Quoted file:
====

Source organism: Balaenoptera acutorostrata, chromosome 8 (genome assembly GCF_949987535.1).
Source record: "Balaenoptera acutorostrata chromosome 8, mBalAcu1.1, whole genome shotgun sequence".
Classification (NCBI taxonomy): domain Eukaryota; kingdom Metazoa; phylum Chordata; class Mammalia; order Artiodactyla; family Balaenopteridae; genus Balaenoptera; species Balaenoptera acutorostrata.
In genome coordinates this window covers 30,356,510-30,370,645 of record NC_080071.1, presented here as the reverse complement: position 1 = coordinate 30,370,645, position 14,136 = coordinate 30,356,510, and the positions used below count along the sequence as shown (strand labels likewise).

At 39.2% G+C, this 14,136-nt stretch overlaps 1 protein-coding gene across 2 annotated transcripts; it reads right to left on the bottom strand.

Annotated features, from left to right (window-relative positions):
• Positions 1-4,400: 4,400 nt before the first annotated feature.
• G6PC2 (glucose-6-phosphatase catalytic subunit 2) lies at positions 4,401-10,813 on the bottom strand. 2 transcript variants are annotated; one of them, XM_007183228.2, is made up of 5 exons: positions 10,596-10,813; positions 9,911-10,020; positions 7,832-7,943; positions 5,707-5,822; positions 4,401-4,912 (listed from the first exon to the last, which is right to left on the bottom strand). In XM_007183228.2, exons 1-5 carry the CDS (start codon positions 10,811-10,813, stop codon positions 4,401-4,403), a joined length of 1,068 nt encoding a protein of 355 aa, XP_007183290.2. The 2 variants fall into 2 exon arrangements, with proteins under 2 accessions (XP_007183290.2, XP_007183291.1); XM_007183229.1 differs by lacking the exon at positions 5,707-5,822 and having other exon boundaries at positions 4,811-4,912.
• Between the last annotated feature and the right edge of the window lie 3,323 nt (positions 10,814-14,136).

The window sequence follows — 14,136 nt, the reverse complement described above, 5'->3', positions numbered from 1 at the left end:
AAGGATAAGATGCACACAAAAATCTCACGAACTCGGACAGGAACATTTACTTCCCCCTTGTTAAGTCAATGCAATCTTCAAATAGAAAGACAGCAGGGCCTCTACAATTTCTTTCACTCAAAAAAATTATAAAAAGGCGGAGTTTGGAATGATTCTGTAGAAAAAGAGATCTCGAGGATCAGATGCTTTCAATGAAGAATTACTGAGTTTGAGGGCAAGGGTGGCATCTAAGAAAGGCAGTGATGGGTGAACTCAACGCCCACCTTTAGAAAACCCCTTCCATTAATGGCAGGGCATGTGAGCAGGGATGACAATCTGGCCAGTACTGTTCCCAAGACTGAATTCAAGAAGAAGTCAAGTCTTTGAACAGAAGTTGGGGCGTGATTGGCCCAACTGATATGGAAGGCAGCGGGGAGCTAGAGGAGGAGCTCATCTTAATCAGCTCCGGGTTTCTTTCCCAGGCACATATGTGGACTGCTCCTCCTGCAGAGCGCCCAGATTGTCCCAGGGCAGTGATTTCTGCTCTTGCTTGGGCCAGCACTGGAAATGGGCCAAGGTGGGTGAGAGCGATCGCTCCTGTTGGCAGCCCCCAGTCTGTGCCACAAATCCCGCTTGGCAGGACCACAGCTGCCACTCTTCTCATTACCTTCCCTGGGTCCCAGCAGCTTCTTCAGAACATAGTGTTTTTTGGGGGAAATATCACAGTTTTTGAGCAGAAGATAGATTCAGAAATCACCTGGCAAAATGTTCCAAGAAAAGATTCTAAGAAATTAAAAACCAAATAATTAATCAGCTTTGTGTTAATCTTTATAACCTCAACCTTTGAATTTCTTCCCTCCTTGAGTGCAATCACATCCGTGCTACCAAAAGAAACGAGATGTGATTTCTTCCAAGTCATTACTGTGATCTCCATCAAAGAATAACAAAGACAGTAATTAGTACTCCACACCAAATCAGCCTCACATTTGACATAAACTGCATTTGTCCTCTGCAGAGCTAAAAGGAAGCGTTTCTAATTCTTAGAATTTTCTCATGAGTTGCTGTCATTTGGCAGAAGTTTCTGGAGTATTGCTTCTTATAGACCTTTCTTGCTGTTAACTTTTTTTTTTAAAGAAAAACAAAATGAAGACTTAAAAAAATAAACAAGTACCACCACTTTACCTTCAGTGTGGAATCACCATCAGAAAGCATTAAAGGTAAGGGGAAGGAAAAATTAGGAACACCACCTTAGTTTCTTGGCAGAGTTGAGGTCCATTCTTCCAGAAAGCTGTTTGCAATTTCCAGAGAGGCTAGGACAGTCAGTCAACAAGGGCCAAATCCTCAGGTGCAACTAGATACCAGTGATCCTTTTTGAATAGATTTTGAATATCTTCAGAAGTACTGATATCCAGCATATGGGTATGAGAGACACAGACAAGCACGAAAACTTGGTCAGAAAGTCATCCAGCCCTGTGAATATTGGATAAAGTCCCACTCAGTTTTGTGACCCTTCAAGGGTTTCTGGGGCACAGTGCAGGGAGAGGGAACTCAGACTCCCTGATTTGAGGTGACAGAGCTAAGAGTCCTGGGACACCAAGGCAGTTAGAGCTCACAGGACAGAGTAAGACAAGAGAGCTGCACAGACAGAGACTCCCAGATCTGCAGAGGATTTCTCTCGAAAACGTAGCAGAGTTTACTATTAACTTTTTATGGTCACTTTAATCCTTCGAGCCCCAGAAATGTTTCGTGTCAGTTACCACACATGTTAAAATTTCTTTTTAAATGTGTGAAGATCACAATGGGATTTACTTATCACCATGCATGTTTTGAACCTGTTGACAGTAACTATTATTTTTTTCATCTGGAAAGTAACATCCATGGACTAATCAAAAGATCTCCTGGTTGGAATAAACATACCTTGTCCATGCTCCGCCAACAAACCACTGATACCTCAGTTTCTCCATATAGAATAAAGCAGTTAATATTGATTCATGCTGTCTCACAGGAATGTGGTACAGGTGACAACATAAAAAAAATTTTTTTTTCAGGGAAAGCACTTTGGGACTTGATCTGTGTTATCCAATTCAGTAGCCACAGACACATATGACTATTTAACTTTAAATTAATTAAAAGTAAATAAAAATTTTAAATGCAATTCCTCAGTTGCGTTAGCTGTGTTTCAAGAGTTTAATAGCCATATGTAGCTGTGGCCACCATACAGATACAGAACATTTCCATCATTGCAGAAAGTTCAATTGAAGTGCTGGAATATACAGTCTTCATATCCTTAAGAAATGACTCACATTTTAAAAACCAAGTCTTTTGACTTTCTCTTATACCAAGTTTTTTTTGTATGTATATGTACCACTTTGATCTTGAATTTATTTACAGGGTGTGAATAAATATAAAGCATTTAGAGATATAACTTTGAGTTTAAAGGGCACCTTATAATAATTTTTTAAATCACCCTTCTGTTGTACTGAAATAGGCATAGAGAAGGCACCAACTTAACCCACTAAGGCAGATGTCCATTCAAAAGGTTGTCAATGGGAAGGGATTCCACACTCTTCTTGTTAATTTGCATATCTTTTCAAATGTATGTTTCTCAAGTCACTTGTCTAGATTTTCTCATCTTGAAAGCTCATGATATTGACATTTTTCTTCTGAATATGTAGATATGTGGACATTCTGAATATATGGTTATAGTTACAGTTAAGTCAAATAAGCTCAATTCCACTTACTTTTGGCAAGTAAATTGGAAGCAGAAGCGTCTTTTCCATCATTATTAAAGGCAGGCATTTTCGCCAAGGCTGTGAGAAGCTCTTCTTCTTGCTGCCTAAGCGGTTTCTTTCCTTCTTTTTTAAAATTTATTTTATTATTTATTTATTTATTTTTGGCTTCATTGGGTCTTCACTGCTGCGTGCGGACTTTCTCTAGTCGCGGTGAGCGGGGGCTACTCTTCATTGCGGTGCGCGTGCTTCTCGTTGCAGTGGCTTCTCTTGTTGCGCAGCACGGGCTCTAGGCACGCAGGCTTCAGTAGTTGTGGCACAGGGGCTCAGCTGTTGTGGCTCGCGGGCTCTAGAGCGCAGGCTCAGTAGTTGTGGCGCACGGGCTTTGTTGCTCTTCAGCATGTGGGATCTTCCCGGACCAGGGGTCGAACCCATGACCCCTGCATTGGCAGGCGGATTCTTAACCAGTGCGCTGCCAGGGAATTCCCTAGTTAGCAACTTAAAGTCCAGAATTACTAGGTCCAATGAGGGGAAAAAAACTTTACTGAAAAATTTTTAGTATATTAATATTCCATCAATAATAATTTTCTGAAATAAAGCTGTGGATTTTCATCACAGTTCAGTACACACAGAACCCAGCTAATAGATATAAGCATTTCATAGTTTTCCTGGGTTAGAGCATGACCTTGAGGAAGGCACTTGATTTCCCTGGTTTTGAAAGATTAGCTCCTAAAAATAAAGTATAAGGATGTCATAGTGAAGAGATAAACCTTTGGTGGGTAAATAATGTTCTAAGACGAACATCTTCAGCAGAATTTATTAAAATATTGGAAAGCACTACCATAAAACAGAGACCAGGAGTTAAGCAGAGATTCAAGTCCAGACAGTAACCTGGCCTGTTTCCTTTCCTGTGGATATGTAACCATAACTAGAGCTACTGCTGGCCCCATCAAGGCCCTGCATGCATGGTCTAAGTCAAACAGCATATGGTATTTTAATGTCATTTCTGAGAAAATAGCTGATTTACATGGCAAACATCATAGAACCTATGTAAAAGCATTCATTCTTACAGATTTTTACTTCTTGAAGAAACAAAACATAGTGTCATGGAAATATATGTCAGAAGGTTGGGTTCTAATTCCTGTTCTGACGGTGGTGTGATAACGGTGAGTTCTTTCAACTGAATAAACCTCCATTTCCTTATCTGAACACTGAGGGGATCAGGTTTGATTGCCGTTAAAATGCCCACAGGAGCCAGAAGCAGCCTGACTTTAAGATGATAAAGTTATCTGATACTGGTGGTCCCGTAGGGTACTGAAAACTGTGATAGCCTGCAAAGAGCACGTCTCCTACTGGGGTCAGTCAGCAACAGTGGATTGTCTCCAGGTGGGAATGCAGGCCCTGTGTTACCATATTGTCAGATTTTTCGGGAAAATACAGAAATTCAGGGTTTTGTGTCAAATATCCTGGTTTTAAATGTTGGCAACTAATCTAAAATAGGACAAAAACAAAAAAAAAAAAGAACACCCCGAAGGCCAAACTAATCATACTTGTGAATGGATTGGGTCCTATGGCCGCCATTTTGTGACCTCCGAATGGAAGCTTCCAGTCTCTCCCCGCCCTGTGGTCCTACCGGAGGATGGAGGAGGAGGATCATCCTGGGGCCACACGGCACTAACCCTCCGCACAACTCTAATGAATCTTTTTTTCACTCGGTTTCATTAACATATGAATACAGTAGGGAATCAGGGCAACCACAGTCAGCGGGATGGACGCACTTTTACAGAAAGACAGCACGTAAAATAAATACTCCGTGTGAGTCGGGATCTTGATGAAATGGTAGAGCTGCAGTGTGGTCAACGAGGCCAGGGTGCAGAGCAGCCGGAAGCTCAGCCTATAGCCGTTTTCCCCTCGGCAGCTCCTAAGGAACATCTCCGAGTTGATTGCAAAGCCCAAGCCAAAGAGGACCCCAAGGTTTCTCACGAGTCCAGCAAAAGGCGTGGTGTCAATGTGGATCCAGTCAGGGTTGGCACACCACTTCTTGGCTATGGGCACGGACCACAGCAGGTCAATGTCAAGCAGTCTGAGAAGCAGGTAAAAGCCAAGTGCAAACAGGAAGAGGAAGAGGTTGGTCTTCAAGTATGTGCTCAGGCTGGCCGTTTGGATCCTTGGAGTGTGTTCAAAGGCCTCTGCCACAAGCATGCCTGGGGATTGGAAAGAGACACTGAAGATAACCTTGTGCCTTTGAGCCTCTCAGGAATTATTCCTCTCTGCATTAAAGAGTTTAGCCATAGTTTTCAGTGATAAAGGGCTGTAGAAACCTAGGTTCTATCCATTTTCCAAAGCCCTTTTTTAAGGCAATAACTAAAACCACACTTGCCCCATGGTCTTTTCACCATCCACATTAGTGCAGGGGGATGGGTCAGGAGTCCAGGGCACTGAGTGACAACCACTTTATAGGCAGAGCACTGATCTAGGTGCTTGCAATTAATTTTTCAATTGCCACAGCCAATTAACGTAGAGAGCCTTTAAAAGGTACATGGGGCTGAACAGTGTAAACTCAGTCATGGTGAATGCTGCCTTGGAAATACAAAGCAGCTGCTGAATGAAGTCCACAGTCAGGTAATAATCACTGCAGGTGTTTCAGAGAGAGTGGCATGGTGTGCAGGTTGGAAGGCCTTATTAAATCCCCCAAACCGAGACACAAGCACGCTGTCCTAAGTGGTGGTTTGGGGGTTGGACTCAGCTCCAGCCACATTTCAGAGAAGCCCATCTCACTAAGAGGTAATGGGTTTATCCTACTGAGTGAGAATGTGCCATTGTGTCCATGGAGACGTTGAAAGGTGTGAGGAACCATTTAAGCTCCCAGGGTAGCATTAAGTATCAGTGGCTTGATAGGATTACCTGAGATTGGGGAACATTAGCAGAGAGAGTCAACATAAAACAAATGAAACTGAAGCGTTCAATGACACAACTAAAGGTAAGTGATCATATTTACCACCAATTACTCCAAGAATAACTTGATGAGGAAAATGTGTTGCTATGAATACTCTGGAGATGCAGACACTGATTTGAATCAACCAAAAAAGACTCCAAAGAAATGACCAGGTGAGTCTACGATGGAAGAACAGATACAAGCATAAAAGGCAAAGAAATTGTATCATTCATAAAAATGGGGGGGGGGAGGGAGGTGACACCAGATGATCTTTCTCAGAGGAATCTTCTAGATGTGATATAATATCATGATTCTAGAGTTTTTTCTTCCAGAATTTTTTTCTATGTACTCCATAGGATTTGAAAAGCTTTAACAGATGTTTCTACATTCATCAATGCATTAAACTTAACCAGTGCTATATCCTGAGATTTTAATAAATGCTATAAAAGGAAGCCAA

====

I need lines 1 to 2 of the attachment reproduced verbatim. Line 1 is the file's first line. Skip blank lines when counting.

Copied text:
Source organism: Balaenoptera acutorostrata, chromosome 8 (genome assembly GCF_949987535.1).
Source record: "Balaenoptera acutorostrata chromosome 8, mBalAcu1.1, whole genome shotgun sequence".